Journalist, politician, and democracy agitator, Anthony Enahoro, finally gave up the ghost on Wednesday after 87 years of fruitful national service, several decades of which he fought in the trenches.
At 21, he was the youngest Nigerian ever to edit a national newspaper, The Southern Nigerian Defender (based in Ibadan), owned by Nnamdi Azikiwe.
And at 87, he was the last man standing among the foot soldiers who did battle for Nigeria’s independence 50 years ago.
Anxiety had mounted on November 1 over Enahoro’s health, after he was rushed to the University of Benin Teaching Hospital (UBTH), where he was treated for diabetes and discharged after two weeks.
He died on Wednesday in his Government Reservation Area (GRA) residence in the city, the news of which shook Edo State like a hurricane, coming after the death on December 8 of Clara, the wife of Governor Adams Oshiomhole.
Enahoro’s second son, Eugene, confirmed that the old man died at about 6 a.m.
His eldest son, Kenneth, visited the Oba of Benin, Omo N’Oba Erediuwa, at 12. 40 p.m. to inform him of the death and to find out what to do with the beads given to Enahoro by Akenzua II.
President Goodluck Jonathan remarked that the country will always remember with appreciation Enahoro’s immense contributions to the struggle for independence and freedom from colonialism, and thereafter, his notable inputs to national development and the growth of democracy.
He said he received the news with great sadness and expressed condolences to the Enahoro family and the government and people of Edo State.
“Enahoro will also be remembered for remaining at the forefront of the struggle for freedom from dictatorship and protection of the civil rights of Nigerians long after most of his peers had left the national stage,” Jonathan added.
Senate President David Mark described the death as a loss to the continent and the black race, recounting that “It took wisdom, courage, and determination of a visionary leader like Enahoro to first move a motion for independence for our dear country in 1953 when he was a member of the House of Representatives.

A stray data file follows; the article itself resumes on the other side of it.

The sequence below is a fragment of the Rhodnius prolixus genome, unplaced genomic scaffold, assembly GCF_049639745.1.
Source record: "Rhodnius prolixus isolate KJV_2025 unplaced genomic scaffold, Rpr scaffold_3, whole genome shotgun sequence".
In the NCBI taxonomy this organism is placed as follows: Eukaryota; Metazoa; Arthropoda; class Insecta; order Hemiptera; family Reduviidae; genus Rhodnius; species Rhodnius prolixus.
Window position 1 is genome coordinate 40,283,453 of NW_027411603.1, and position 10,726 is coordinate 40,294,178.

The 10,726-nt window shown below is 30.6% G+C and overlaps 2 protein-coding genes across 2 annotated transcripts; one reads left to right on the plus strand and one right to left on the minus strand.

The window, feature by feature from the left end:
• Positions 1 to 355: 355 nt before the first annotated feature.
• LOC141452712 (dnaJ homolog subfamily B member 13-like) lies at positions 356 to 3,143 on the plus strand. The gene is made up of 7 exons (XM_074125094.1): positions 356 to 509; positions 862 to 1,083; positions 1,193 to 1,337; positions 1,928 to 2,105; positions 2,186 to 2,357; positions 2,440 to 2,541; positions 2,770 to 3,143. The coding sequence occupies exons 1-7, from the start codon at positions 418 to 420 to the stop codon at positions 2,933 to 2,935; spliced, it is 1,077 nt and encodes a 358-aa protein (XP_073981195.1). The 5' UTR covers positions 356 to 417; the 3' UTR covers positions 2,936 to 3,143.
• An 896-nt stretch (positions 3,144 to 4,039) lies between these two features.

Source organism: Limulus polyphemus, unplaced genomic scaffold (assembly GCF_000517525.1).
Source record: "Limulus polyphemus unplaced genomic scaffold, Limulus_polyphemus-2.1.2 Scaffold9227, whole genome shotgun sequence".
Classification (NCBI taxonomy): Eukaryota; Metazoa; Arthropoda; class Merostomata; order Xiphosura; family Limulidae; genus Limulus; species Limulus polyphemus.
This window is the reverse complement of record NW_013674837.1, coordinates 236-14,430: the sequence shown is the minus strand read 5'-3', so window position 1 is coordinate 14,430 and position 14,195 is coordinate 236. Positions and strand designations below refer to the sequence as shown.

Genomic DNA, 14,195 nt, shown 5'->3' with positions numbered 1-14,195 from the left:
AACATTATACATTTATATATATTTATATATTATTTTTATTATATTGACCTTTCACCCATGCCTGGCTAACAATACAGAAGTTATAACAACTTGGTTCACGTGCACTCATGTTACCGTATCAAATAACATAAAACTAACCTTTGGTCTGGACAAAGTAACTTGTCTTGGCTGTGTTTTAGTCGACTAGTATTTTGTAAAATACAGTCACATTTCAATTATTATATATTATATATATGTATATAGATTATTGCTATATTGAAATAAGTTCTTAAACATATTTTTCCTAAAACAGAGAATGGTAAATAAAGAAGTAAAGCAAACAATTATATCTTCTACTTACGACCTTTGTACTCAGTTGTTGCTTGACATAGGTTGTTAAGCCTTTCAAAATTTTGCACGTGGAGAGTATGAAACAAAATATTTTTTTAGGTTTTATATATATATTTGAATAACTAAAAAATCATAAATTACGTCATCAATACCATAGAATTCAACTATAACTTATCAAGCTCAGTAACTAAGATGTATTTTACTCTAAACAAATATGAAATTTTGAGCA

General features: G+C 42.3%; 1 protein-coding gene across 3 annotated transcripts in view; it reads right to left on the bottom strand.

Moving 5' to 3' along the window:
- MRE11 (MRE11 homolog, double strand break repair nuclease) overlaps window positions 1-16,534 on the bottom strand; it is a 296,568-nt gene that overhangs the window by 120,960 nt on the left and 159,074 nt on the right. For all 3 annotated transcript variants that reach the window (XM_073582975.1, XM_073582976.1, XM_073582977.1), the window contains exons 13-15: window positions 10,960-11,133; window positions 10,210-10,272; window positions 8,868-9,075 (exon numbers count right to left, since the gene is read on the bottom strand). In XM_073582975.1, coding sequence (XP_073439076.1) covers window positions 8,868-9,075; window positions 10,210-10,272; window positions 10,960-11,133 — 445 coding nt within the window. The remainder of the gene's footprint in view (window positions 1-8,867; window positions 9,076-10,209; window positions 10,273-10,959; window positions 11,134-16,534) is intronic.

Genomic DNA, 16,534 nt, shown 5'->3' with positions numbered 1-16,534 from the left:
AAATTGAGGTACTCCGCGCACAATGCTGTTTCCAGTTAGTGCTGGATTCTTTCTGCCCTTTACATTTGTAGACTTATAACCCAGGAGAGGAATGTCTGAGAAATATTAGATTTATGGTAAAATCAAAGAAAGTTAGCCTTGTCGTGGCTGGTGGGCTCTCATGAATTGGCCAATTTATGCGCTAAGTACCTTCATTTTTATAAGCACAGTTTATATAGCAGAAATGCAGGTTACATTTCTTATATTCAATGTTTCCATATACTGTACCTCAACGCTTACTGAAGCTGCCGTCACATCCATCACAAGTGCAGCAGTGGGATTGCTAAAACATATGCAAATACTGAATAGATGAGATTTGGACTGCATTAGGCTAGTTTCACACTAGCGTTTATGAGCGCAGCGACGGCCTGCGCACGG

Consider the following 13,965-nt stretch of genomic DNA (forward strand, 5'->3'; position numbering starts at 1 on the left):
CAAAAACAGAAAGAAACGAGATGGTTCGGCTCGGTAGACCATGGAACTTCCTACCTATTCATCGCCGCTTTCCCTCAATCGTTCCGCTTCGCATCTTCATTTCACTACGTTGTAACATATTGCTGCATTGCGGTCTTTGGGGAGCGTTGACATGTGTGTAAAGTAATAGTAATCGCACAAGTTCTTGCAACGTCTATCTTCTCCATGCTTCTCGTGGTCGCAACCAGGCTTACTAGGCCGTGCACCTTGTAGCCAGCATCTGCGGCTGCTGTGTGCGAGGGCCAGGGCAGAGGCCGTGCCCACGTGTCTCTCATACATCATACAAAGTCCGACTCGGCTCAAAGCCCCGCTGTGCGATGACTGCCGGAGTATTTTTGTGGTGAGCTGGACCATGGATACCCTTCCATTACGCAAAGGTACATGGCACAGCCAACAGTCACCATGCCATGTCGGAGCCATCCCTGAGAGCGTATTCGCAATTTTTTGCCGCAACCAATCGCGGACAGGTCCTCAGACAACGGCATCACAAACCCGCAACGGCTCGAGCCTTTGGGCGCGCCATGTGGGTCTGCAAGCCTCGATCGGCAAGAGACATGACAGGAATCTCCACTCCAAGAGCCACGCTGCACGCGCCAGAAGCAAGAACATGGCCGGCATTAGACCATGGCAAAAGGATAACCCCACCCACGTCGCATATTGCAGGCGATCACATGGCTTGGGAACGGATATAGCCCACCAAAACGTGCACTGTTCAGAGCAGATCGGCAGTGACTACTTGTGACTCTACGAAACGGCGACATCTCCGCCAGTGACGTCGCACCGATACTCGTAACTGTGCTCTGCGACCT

“We have lost a great African, a foremost parliamentarian, father of modern Nigeria and a man of many positive parts.”
He recounted how Enahoro distinguished himself as a journalist, politician, administrator and the pro-democracy activist, who “stood up to save our people. He rose up to the challenge and dared British imperialists. He restored the dignity of African man and gave hope where there was none.”
House of Representatives Speaker, Dimeji Bankole, extolled the virtues of Enahoro as the last of the heroes of Nigeria’s independence struggle, someone who will be remembered for his selfless struggle for freedom and social justice.
He described him as a patriot who remained consistent in the pursuit of egalitarian society throughout his life time.
House member Abike Dabiri-Erewa said: “It is a sad news, Papa was old but I am convinced that he died a sad man. Nigeria of today is not the kind of dream he, like his peers, dreamt when they went into the trenches to battle colonialism.
“He moved the motion for Nigeria’s independence with a view that Nigeria would harness her potentials and reached her zenith, but what we have today is nothing near such dreams, so I believe that he has joined other patriots a sad man.”
Former President Olusegun Obasanjo described Enahoro as one of the leaders Nigerians will remember for a long time as a result of his contributions to the independence struggle.
His words: “It is a great loss to the nation. If you remember, Enahoro moved the motion for the independence of Nigeria in the fifties, and the likes of Enahoro will be very difficult to find in Nigeria.
“He was committed, dedicated and a nationalist and patriotic leader for the kind of politics played in his time It may be difficult to still find the likes of Enahoro in this generation.
“In any generation, you could find people who are selfless and dedicated to the cause. Such people need be given the opportunity and the space to show what they can do, but when the space is closed for them, then they can do nothing.
“I believe that the best way to immortalise a patriot and a nationalist is to make sure that what he has done is not in vain. May the gentle soul of Enahoro rest in peace.”
Former military President, Ibrahim Babangida, called on Abuja to immortalise Enahoro, stressing that no one can fill the “vacuum created by the exit of this great son of Africa.”
Babangida said the struggle for Nigeria’s independence will not be complete without a full chapter on Enahoro, “Who stood to be counted among other nationalists in the battle to rescue the country from the claws of colonial domination.”
He argued that given Enahoro’s contributions to the growth, development and sustenance of Nigeria, “I wish to call on the Federal Government to immortalise this great icon, elder statesman, a wonderful patriot. and a superb public officer who gave his all in the interest of the country.”